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  6. Such a beautiful garden. When I removed my lawn, I used a border plant to separate on one side, rocks to separate on the other. I love what you've done. It's so much more rewarding, these lovely, tough blooming things! Enjoy.

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    1. I decided against boarder plants along the property line because I was concerned about them getting sprayed with weed killers by the neighbors. As it is, my plants are 4-5 feet inside the property line and overspray is still a real possibility. I am amazed at how many people will spray weed killers on windy days. I don’t think they should spray them at all, but if they are going to, they should at least use some common sense. Thanks for stopping by.

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  7. Love, love, love. I live in Corinth and have now removed all of the grass in my backyard and replaced it with decomposed granite and paths lined with knock-out roses, salvia, yucca and other native and drought-tolerant plants. Did the same last year with part of my front yard. Wish we could get everyone to realize this is the way things will have to be in the future as water becomes increasingly scarce! Green lawns and Texas heat just are not meant to go together. It makes NO sense to try.

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    1. I lived in Corinth before I moved to Plano nine years ago. I still had mostly lawn over there and no sprinkler system. I went a little nuts when I moved here and had a smaller lot. Your garden sounds nice. We are ahead of our time.

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  8. Your garden looks great, I love that raised bed made with stones, it looks so natural as if it's been there forever! You have really done a perfect job and although the overall feeling is very relaxed, lushly and natural there isn't a grain of sand out of place. I'm impressed (=read envious).

    Alberto

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    1. Thanks Alberto. It took a lot of work for that relaxed feeling.

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  9. Things are looking great, Michael. An inspiration to me. Thanks for the tour.

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    1. Thanks Randy. I enjoy the nature walks and hikes you post on your blog since I rarely get to see the real thing.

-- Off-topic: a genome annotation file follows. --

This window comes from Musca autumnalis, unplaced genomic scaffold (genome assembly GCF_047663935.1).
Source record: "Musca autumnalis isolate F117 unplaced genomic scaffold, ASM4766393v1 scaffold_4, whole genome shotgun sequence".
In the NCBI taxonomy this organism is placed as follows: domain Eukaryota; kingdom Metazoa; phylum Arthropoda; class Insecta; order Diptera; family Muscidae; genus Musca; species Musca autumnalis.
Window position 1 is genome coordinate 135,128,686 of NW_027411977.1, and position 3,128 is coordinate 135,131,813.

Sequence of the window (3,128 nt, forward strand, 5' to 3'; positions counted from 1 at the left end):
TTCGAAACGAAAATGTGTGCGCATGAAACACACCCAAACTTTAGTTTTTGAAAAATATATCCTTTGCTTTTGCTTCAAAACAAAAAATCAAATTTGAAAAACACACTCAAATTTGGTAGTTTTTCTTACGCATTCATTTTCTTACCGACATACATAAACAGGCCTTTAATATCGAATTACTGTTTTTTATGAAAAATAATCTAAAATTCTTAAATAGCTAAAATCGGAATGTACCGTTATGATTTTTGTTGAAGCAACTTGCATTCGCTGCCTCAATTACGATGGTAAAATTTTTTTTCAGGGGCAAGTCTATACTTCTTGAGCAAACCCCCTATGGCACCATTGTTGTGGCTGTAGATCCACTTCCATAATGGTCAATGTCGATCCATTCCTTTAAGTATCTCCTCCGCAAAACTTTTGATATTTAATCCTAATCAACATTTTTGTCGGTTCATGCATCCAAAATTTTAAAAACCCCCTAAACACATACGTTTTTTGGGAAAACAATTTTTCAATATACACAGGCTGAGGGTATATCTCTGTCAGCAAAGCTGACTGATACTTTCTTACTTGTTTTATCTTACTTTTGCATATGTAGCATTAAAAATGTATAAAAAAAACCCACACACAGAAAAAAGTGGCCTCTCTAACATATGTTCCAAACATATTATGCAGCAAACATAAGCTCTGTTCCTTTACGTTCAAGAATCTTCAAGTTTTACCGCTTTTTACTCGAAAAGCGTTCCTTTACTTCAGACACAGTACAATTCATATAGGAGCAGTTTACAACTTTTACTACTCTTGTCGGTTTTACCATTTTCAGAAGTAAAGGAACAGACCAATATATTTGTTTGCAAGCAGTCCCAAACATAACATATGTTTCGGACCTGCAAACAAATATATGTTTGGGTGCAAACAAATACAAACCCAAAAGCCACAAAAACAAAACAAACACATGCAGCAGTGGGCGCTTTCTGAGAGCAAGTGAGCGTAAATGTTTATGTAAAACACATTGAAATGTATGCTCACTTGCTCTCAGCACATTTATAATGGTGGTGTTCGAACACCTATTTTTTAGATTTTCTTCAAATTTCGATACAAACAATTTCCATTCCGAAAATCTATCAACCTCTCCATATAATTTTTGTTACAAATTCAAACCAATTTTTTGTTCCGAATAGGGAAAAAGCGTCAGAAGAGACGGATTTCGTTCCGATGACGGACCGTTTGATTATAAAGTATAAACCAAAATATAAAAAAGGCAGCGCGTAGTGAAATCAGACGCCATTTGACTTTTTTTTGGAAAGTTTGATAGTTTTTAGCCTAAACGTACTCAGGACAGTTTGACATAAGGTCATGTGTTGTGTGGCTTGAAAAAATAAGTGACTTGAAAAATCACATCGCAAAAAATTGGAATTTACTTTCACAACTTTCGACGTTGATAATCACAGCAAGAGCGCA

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  10. I found your blog while searching for cattle panel tomato cages, i.e. your June 24, 2012 post. I'm also in DFW...would you share where you purchased the cattle panels?

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  11. island mama, I got the cattle panel from Tractor Supply. They also have hog panel.

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  12. What good news...I can get to TSC, no problem, and we have a trailer. Now my husband has a practical question: would you share what size bolt cutters worked on the panels or did you use a different tool?

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    1. I tried 14 and 24 inch bolt cutters. The 14 inch worked OK but the 24 inch were much better. Bolt cutters leave sharp edges, so you may want to grind down the points. Maybe I will do a how to post on my tomato cages.

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    2. We picked up the panels today, using TSC's bolt cutters to cut them down to fit our trailer. Will pick up a pair of 24" for the house on your advice. No kidding about the sharp edges! Many thanks for the assist!

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  13. HOLY TOLEDO! Everything is incredible! I love your buffer zones - they make too much sense - very clever. I also love your granite around the house. I have that too - and tell me if you think I am nuts...but I think another plus is that termites hate sand....so this could be a preventative measure? I also find, much to my surprise, it does not get tracked into the house much. What about you????

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    1. That would be great if DG keeps the termites away. I was swarmed last weekend while I was out in the garden. Nothing like a termite up your nose. I get a little DG in the house, but it is not too bad. When I replace the floors, I may have to start a no shoes in the house rule.